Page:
A different angle: ENFX’s often find themselves struggling to say “no”, much like Jack in the above example. That’s common! It’s also fixable. A different approach means setting your boundaries. Know your limits, whether they’re financial, emotional, time-related, etc. It’s a kindness to yourself and your family to enforce those boundaries. Now, when you’re faced with a situation where you need to turn someone down, it’s for a solid reason that’s harder to talk yourself out of. Good luck, cadet! 

The NF Factor

Another layer to the trusting nature of ENFX’s is that forward-thinking, future-oriented quality. NFs can be so focused on what possibilities are available to them that they fail to catch those immediate and important details that could tip them off to a possible scam scenario. 

I see this most with online classes and business opportunities. It can be alluring to picture yourself as an uber-successful make-up artist, if only you “sign up now for this limited offer”— painted as the only opportunity you’ll ever have to learn what you need to know. There’s a “do or die” feeling to these experiences that goes beyond good copywriting. In this case, you sign up for the class, full of determination and motivation. You drink in all the information, only to find most of the content is fluff and this was all leading you to an even *bigger* sell with a higher monetary investment.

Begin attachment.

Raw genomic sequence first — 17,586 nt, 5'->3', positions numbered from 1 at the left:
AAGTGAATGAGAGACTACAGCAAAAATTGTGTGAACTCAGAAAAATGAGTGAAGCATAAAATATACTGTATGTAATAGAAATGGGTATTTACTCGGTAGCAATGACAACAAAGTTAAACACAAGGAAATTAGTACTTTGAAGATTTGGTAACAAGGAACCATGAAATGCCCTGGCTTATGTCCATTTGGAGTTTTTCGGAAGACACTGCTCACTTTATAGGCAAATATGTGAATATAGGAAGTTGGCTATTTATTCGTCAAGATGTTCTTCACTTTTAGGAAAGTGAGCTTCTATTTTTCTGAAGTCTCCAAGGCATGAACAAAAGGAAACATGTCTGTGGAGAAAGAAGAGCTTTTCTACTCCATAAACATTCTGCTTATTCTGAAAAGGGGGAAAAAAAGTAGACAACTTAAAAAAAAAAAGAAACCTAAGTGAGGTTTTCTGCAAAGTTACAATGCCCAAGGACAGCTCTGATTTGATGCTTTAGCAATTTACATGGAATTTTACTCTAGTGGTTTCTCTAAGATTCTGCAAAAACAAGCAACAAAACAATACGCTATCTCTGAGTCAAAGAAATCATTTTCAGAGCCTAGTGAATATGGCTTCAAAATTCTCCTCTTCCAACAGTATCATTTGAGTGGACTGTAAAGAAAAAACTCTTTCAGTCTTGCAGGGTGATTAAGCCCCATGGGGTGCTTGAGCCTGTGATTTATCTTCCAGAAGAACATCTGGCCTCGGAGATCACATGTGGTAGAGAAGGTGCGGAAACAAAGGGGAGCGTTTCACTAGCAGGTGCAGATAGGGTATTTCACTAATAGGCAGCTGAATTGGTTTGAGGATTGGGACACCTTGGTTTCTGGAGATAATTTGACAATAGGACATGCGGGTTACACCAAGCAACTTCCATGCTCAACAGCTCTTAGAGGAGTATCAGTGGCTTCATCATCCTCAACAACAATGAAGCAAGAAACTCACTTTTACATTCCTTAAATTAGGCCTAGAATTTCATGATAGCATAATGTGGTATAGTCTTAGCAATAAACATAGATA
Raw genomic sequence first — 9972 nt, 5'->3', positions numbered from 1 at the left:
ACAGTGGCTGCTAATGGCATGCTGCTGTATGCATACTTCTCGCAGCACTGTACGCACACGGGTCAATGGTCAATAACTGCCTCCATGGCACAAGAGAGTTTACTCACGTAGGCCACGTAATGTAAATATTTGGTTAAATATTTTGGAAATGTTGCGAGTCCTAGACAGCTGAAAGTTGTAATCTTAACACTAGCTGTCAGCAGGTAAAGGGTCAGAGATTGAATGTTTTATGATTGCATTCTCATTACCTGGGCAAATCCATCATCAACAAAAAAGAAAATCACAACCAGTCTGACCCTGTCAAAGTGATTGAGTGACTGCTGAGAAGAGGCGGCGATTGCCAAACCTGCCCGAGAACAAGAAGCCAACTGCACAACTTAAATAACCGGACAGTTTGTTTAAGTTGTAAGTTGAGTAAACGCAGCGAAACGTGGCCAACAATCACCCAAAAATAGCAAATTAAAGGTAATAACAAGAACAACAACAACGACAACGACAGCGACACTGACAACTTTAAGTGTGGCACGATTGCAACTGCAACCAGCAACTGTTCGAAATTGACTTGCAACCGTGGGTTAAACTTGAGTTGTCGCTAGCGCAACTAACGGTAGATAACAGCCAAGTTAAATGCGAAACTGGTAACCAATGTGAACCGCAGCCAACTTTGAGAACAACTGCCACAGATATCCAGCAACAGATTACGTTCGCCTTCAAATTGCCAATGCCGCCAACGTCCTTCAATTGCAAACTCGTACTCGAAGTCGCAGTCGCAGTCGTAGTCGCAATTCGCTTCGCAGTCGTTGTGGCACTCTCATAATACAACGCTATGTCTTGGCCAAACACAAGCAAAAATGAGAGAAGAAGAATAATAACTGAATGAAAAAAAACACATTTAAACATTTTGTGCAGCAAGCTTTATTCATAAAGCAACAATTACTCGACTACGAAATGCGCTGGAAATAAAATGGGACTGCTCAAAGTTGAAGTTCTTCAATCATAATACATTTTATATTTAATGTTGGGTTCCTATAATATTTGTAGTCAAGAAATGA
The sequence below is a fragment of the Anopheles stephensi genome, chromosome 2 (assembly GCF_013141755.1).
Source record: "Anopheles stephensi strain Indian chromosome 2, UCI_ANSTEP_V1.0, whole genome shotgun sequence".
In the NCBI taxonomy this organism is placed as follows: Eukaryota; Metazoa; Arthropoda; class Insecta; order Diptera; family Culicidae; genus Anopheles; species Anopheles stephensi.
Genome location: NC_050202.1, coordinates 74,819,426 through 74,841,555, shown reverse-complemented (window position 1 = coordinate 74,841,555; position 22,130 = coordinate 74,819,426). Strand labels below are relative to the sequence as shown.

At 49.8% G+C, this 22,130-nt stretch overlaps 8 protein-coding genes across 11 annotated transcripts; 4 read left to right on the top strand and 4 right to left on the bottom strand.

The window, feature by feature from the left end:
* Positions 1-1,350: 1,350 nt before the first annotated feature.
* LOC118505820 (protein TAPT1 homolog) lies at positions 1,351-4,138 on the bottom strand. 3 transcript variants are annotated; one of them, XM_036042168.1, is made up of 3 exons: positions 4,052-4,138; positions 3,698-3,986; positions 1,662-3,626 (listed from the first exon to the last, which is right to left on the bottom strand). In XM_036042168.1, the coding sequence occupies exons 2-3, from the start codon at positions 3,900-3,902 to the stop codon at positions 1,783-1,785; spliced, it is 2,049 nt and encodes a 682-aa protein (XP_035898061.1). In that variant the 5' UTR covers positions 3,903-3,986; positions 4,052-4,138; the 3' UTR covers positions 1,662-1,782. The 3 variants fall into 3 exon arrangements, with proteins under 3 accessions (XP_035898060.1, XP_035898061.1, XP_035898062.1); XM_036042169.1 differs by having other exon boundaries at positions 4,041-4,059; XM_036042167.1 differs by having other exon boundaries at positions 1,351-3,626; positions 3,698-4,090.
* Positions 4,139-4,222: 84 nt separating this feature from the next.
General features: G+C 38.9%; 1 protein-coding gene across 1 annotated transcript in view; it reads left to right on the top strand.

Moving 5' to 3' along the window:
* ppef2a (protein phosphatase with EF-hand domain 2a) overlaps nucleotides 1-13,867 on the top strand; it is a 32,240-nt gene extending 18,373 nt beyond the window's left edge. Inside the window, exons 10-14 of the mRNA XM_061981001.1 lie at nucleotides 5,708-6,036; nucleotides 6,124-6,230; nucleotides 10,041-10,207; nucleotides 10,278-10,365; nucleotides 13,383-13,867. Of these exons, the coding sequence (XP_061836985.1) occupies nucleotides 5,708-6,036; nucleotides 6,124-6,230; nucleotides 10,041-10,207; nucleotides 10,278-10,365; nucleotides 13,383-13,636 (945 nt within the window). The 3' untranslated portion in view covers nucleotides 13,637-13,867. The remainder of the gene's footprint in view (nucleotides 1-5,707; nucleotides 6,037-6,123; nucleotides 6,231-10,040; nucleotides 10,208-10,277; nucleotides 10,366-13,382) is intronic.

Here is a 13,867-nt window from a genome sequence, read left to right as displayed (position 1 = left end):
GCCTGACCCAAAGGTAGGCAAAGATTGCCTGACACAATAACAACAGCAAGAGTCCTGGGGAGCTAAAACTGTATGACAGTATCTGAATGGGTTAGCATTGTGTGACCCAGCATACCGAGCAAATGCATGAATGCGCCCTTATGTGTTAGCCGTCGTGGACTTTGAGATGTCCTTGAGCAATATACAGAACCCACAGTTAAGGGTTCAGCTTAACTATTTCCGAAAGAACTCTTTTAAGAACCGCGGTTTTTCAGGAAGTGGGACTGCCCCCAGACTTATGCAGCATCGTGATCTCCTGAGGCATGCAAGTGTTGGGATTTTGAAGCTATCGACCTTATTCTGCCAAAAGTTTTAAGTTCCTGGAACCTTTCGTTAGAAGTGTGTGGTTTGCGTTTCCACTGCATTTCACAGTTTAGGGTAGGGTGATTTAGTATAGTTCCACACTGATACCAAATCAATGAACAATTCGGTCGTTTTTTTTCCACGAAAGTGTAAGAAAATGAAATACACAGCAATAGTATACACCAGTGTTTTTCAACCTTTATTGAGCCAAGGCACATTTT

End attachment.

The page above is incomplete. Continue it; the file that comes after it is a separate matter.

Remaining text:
Picturing yourself at the end goal is essential in deciding what path to take, but NF’s can get caught up in the end result and lose track of exactly what investment of time or money they are actually signing up for. They lose sight of the details. 

A different angle: But HOW do you tell those good opportunities from the fluffed-up ones? A good rule of thumb comes from good ‘ol Nana’s advice for building relationships: take it slow. Does the course provider offer any free content? Do they have a site you can explore—or even better!—is there a way to contact them directly? Do your research and your gut will do the rest. 

A Little Validation

Being an Extravert driven by connection, or possessing that Intuitive trait of focusing on the future are not bad qualities to have. Trusting easily is not a curse. (Go ahead, read that again. I’ll wait.)